The Americans (settlers) never imagined they would do that. It was probably as many as 100 (warriors). They crossed the lake, and of course they timed their crossing. This is a great story, it just shows the bubble of ignorance that the settlers lived in. They would serve in the militia. The militias were organized after the killings on the White River in 1855. (The Mashel Massacre)

Well, the town Seattle had a sawmill. Well, who operated the sawmill? The Indians operated the sawmills while the soldiers were marching. They (settlers) had forts, there was Fort Dent at the outlet of the Black River into the White River that led into the Duwamish (River), and they had sentries cruising the lake. When their enlistment was up, what did they do? Well, they went home.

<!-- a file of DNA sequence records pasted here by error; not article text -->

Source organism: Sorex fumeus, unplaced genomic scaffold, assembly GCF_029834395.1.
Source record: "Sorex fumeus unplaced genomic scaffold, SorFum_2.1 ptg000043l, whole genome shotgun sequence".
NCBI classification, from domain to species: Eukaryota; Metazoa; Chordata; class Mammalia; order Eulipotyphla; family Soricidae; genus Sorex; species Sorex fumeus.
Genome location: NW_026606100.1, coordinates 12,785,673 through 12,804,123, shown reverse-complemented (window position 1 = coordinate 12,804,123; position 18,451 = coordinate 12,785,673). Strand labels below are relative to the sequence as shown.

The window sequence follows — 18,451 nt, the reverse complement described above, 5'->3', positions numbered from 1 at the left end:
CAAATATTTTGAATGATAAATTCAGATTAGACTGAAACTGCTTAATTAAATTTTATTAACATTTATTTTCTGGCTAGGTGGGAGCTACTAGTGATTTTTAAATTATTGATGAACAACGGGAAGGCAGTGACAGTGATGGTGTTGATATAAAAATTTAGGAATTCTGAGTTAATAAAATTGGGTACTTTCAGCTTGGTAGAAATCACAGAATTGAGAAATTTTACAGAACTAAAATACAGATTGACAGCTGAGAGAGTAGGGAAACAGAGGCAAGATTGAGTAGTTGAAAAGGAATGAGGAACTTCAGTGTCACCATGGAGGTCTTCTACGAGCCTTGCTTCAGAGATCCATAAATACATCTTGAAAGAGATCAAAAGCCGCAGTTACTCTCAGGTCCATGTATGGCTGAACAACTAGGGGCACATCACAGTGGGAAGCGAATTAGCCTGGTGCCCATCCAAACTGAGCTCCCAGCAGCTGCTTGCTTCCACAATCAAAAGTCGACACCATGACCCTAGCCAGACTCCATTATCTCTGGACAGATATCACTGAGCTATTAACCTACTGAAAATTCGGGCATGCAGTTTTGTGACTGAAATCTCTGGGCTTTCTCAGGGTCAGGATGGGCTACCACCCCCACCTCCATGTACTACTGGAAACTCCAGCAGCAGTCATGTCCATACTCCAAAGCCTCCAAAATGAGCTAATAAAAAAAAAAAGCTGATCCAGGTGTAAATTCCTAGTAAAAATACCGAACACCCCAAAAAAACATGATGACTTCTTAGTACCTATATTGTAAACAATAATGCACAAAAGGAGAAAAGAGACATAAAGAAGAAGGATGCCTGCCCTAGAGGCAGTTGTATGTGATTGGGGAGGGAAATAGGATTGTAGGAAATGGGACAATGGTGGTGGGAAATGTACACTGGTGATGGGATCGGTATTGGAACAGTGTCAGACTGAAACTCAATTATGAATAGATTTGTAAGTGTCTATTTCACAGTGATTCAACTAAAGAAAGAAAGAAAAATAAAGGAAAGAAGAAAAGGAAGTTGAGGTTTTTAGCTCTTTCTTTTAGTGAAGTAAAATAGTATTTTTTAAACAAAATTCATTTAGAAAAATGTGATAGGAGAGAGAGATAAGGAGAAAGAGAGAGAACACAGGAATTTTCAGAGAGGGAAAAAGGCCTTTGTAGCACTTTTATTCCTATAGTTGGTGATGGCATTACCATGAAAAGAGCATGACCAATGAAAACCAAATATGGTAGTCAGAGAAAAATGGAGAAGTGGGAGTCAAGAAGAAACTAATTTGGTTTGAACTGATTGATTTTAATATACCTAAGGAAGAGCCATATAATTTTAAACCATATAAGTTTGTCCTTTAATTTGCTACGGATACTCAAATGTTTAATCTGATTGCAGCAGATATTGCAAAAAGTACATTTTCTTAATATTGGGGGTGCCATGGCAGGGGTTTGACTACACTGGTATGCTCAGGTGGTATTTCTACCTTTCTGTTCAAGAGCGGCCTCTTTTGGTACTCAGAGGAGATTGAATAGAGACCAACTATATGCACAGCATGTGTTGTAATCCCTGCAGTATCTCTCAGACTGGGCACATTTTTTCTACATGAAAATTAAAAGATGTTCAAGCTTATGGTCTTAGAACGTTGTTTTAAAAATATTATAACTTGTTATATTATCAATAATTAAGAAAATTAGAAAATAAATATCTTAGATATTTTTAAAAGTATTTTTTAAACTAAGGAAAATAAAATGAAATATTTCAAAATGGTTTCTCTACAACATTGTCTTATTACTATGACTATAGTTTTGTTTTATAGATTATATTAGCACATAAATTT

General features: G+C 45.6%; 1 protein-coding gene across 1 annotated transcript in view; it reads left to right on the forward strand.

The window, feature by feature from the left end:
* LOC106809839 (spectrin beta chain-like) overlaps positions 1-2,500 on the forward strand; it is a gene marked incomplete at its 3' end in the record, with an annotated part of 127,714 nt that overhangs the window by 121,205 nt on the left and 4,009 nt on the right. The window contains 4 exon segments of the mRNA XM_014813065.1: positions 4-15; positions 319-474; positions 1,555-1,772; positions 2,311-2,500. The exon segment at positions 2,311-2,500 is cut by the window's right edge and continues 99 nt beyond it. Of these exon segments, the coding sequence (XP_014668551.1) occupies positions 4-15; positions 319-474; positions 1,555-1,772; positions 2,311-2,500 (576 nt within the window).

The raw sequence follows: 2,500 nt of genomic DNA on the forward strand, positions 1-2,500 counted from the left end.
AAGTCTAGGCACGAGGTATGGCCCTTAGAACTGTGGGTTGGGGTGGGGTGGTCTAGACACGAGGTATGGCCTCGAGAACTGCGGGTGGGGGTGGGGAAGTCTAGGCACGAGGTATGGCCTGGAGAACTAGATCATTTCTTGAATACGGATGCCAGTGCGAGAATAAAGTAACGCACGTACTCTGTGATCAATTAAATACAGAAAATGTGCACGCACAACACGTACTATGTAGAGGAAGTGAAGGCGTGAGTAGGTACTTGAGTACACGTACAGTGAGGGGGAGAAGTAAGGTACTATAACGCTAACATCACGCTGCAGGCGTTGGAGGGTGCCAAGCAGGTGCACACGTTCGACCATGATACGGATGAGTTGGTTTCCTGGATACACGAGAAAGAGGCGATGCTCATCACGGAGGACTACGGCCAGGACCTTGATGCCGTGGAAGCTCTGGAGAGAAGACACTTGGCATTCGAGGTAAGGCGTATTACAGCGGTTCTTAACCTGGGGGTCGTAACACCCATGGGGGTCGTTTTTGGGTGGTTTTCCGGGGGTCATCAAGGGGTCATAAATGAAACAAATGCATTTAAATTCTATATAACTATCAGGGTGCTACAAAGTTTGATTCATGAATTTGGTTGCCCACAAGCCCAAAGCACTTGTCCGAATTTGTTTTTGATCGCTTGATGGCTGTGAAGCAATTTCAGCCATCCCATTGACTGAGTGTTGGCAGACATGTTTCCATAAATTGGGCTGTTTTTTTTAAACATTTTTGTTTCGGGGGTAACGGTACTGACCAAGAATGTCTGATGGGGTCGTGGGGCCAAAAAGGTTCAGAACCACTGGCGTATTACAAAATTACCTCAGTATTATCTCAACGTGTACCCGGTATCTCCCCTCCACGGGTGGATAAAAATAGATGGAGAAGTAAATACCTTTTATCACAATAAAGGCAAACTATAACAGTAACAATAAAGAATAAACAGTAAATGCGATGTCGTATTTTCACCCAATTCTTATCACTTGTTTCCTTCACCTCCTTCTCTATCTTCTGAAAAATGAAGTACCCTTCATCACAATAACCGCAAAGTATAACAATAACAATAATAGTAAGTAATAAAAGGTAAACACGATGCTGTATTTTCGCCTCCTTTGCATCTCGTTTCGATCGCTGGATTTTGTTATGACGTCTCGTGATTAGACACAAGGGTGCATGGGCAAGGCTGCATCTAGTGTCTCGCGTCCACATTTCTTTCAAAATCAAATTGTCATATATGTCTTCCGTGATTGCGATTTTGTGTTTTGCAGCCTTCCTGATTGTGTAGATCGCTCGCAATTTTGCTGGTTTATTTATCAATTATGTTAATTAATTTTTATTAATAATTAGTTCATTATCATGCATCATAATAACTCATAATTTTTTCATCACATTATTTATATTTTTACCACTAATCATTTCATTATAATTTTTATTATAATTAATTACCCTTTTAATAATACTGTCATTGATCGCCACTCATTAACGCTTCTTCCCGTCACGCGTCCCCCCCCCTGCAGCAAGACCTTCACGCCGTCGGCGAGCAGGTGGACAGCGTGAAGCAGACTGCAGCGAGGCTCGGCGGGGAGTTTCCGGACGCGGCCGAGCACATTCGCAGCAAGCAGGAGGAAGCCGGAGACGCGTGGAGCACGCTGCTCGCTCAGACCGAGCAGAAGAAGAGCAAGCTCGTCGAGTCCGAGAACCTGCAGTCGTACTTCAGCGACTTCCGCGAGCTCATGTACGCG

So the next day, of course, the Indians crossed the Lake. It’s like, ‘No one saw this coming!’ Then they attacked, so that was probably a staging area. The initial staging area was Mercer Slough, there were several houses there; it was a village site. When the militia eventually went east of the lake after the Battle of Seattle, they found the carcasses of the cattle and other animals that the settlers had brought in. The warriors had used and eaten them. And so there were several staging areas for the battle, but Leschi Park wasn’t one of them. 

University of Washington Libraries. Special Collections Division.
Seattle Waterfront, 1856

So what happened then as settlers built homes? The Native peoples didn’t just disappear.